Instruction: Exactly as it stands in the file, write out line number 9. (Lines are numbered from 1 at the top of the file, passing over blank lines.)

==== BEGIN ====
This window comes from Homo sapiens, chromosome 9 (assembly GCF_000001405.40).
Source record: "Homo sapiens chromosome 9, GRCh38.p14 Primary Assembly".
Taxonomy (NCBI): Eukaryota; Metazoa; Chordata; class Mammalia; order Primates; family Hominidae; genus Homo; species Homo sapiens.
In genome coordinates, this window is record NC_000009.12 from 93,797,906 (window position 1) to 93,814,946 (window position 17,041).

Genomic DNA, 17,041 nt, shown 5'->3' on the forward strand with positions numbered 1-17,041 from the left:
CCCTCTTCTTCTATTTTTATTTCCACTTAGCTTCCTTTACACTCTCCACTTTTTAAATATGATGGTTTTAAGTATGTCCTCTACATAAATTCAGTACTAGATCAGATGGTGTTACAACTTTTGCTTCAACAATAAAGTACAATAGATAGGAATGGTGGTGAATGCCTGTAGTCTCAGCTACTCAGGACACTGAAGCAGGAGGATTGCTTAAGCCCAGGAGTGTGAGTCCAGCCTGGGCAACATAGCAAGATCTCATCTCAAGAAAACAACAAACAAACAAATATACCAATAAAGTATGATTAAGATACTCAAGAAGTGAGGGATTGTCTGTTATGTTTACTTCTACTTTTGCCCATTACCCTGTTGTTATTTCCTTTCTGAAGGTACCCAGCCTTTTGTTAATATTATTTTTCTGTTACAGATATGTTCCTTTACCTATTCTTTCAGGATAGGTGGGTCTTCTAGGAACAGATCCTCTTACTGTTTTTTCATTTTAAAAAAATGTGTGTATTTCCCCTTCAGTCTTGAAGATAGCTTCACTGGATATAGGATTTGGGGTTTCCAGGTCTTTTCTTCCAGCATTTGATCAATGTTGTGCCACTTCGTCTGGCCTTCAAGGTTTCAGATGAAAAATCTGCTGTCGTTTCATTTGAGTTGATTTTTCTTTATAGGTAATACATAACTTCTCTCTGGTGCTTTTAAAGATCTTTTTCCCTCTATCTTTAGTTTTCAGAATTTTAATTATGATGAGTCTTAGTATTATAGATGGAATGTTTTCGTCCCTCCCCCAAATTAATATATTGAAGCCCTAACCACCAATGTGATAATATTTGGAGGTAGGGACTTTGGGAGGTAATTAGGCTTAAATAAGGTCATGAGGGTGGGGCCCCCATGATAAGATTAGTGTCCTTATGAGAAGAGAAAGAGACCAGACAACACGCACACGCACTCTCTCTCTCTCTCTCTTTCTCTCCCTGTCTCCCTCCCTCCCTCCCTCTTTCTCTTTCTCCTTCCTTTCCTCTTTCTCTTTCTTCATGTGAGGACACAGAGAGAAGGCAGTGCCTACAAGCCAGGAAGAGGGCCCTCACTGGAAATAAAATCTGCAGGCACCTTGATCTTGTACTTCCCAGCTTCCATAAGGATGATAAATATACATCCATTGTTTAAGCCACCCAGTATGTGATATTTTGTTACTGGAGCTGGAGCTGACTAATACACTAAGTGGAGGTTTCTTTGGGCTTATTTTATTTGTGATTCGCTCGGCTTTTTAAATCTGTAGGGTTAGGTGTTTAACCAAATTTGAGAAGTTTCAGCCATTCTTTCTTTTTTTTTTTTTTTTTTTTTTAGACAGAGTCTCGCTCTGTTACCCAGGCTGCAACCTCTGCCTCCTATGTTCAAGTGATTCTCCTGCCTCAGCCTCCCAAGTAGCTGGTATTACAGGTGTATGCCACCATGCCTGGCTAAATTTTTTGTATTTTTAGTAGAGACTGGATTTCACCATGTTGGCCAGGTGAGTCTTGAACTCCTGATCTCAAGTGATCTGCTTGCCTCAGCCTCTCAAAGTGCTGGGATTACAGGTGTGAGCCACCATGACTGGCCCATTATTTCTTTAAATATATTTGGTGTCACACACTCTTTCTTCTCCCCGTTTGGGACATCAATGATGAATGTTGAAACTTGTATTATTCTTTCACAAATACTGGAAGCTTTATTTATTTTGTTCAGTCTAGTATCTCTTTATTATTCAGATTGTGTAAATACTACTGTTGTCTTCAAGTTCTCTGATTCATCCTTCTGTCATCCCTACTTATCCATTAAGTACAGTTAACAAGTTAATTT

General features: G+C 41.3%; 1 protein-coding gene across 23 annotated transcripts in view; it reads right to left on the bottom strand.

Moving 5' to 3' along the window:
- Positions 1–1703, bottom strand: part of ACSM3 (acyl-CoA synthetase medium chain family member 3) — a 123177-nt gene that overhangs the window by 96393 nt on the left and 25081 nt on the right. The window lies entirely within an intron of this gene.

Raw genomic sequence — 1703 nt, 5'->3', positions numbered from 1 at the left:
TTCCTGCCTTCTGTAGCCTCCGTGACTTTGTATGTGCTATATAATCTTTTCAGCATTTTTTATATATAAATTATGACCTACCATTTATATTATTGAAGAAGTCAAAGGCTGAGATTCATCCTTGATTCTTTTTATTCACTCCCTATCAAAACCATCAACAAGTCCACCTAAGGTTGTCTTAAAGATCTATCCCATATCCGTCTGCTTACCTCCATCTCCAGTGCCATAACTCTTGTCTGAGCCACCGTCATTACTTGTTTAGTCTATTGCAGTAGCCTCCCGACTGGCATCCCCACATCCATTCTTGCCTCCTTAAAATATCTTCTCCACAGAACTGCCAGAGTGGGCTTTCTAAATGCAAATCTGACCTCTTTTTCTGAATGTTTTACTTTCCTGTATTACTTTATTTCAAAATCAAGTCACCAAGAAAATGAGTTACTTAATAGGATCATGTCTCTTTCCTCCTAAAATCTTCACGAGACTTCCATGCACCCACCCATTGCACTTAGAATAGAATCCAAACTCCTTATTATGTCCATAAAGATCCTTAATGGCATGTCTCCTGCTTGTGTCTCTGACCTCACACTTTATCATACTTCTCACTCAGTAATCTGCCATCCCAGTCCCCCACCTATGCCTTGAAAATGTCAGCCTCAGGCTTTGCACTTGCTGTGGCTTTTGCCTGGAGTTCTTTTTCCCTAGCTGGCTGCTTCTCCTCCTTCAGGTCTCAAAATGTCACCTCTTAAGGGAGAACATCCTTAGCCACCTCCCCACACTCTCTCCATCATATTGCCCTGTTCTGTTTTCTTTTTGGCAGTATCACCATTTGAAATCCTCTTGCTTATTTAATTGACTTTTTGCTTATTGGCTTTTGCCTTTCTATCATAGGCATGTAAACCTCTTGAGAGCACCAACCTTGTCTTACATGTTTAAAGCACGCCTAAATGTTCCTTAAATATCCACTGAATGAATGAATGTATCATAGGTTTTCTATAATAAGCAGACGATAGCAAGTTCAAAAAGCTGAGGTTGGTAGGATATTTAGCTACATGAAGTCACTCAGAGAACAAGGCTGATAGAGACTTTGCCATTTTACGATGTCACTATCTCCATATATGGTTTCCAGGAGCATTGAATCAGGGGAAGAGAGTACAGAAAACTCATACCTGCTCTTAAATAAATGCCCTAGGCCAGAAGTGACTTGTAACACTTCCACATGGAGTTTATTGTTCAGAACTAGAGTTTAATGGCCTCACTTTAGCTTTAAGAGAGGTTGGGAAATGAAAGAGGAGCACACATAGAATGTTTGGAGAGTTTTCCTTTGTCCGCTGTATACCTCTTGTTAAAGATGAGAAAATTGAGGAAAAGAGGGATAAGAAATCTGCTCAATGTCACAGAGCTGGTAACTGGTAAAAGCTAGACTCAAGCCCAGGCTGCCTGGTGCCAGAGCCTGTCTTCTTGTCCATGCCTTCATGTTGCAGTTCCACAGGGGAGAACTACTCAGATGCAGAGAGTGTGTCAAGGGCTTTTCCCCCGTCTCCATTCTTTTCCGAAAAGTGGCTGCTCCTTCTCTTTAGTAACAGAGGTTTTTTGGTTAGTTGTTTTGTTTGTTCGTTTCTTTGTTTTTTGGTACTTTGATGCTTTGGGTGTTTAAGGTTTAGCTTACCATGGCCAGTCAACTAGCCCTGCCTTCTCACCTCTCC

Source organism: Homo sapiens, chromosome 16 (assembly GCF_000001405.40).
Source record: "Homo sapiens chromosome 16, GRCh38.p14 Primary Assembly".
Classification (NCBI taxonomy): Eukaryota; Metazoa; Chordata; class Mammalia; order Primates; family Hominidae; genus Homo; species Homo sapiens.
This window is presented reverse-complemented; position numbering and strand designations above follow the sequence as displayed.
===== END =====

- Positions 1–1703, bottom strand: part of ACSM3 (acyl-CoA synthetase medium chain family member 3) — a 123177-nt gene that overhangs the window by 96393 nt on the left and 25081 nt on the right. The window lies entirely within an intron of this gene.